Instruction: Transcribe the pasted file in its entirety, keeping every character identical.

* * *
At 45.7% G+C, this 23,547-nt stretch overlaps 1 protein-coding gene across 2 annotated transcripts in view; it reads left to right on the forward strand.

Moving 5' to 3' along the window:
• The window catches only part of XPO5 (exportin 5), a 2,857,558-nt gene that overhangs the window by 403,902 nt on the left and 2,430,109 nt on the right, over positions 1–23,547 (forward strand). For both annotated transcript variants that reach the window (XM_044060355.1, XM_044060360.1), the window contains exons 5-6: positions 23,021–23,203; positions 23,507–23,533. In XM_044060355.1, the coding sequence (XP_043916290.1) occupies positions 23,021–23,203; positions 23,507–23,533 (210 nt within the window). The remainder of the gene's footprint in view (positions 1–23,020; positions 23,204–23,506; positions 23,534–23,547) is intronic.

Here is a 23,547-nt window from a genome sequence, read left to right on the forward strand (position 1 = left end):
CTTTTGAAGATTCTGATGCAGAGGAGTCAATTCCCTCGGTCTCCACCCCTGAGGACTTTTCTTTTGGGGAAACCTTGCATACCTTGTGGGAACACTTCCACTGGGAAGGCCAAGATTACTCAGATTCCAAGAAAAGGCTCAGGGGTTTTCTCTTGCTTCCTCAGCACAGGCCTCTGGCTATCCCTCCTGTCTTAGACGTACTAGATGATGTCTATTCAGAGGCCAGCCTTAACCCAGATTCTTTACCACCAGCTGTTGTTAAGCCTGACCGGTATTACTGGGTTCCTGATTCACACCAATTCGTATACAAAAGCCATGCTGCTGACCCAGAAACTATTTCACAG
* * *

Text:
At 45.7% G+C, this 23,547-nt stretch overlaps 1 protein-coding gene across 2 annotated transcripts in view; it reads left to right on the forward strand.

Moving 5' to 3' along the window:
• The window catches only part of XPO5 (exportin 5), a 2,857,558-nt gene that overhangs the window by 403,902 nt on the left and 2,430,109 nt on the right, over positions 1–23,547 (forward strand). For both annotated transcript variants that reach the window (XM_044060355.1, XM_044060360.1), the window contains exons 5-6: positions 23,021–23,203; positions 23,507–23,533. In XM_044060355.1, the coding sequence (XP_043916290.1) occupies positions 23,021–23,203; positions 23,507–23,533 (210 nt within the window). The remainder of the gene's footprint in view (positions 1–23,020; positions 23,204–23,506; positions 23,534–23,547) is intronic.

Here is a 23,547-nt window from a genome sequence, read left to right on the forward strand (position 1 = left end):
CTTTTGAAGATTCTGATGCAGAGGAGTCAATTCCCTCGGTCTCCACCCCTGAGGACTTTTCTTTTGGGGAAACCTTGCATACCTTGTGGGAACACTTCCACTGGGAAGGCCAAGATTACTCAGATTCCAAGAAAAGGCTCAGGGGTTTTCTCTTGCTTCCTCAGCACAGGCCTCTGGCTATCCCTCCTGTCTTAGACGTACTAGATGATGTCTATTCAGAGGCCAGCCTTAACCCAGATTCTTTACCACCAGCTGTTGTTAAGCCTGACCGGTATTACTGGGTTCCTGATTCACACCAATTCGTATACAAAAGCCATGCTGCTGACCCAGAAACTATTTCACAG